A key document detailing TSA airport security screening procedures was accidentally posted online. Ms. Napolitano appeared to allude to this incident Sunday when she said screeners were rotating procedures at airports so as not to be predictable.
Republican leaders said the Northwest Airlines incident on Christmas seems to be the most egregious example of a security failure.
“There is much to investigate here. It’s amazing to me that an individual like this, who was sending out so many signals, could end up getting on a plane going to the U.S.,” Senate Minority Leader Mitch McConnell, Kentucky Republican, said on ABC’s “This Week.”
Other White House aides defended the response and broader efforts by the Obama administration to refocus the war on terror, including drawing down fighting forces in Iraq and refocusing efforts in Afghanistan and Pakistan.
“I think pretty quickly the White House determined, and we told many in the media and you all reported, that we believe this was a potential terrorist attack that, that could have occurred. The president certainly has taken steps in his time in office to reorient our priorities as it comes to fighting that war on terror,” Mr. Gibbs said.
Meanwhile Sunday, another incident involving a Nigerian occurred on a Northwest Amsterdam-Detroit flight. It was apparently just a coincidence, but the jitters from Friday’s incident prompted authorities to take the plane to a remote part of Detroit Metropolitan Airport to unload and screen the passengers.
A second Nigerian man, whom authorities did not immediately identify, was detained after locking himself in the plane’s bathroom and acting belligerently. Officials said that his claim of sickness turned out to be genuine.
The Associated Press reported, however, citing a government report it had obtained, that no air marshals were aboard Sunday’s Amsterdam-Detroit flight despite government promises of tighter security and mobilization of air marshals.
U.S. authorities said they think Mr. Abdulmutallab tried to ignite PETN, a nitroglycerin-related powder, in his underwear, and possibly a glycol-based liquid explosive in a syringe strapped to his leg.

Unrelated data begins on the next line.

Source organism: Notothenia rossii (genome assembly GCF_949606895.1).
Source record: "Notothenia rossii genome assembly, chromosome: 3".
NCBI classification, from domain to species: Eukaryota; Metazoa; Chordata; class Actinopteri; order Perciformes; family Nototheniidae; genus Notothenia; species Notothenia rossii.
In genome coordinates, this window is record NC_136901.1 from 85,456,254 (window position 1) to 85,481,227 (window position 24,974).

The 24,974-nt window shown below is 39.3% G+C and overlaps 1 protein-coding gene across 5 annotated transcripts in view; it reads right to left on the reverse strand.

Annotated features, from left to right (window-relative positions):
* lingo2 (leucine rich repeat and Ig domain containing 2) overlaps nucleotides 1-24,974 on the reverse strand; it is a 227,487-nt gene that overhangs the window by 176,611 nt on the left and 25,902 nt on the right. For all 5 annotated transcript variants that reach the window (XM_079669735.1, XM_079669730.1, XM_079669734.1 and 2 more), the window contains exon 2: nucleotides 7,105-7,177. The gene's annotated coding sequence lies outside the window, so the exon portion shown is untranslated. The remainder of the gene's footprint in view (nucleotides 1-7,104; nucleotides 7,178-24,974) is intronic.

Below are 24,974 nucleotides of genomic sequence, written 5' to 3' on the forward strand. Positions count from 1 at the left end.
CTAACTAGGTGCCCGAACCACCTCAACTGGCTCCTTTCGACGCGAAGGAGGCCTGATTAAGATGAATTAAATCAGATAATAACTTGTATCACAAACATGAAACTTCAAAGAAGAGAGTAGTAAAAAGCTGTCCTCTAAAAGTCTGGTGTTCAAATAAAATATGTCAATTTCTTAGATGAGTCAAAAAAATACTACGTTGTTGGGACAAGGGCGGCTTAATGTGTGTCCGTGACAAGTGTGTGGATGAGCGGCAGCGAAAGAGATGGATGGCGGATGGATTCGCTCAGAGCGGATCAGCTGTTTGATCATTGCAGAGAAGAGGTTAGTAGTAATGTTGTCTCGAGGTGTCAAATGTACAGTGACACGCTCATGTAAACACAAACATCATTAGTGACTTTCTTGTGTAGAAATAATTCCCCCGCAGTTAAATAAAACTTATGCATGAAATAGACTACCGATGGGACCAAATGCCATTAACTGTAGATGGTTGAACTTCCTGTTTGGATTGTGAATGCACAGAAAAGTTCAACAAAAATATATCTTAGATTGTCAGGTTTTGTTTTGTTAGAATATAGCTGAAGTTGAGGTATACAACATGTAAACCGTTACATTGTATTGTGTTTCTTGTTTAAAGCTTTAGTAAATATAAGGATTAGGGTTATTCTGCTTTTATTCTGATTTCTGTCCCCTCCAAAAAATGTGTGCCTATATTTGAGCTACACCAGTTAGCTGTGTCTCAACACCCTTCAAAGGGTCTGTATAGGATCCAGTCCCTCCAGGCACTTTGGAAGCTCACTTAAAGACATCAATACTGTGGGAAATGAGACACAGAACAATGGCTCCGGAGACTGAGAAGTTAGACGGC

The attempt set off popping, smoke and some fire but no major explosion. The crude detonator reportedly failed to get a proper blast out of the mixture.
Law enforcement officials told AP on the condition of anonymity that bomb-sniffing dogs, a human frisking or airport “puffer” machines, which blow air onto a passenger to collect and analyze residues, probably would have detected PETN powder. However, most airplane passengers go only through magnetometers, which detect metal rather than explosives.
Mr. Abdulmutallab was released to federal marshals Sunday and is now detained in Michigan on federal charges of attempting to destroy an aircraft and placing a destructive device in an airplane. He had been in a Michigan hospital receiving treatment for burns.
Tom LoBianco has covered energy and environmental policy, including the climate change bill making its way through Congress. From 2007 to 2008, he covered Maryland politics from the Times’s Annapolis bureau. Tom hold’s a master’s degree in political science from Northeastern University and a bachelor’s degree in journalism from the University of Maryland, College Park. He spent two and a ...
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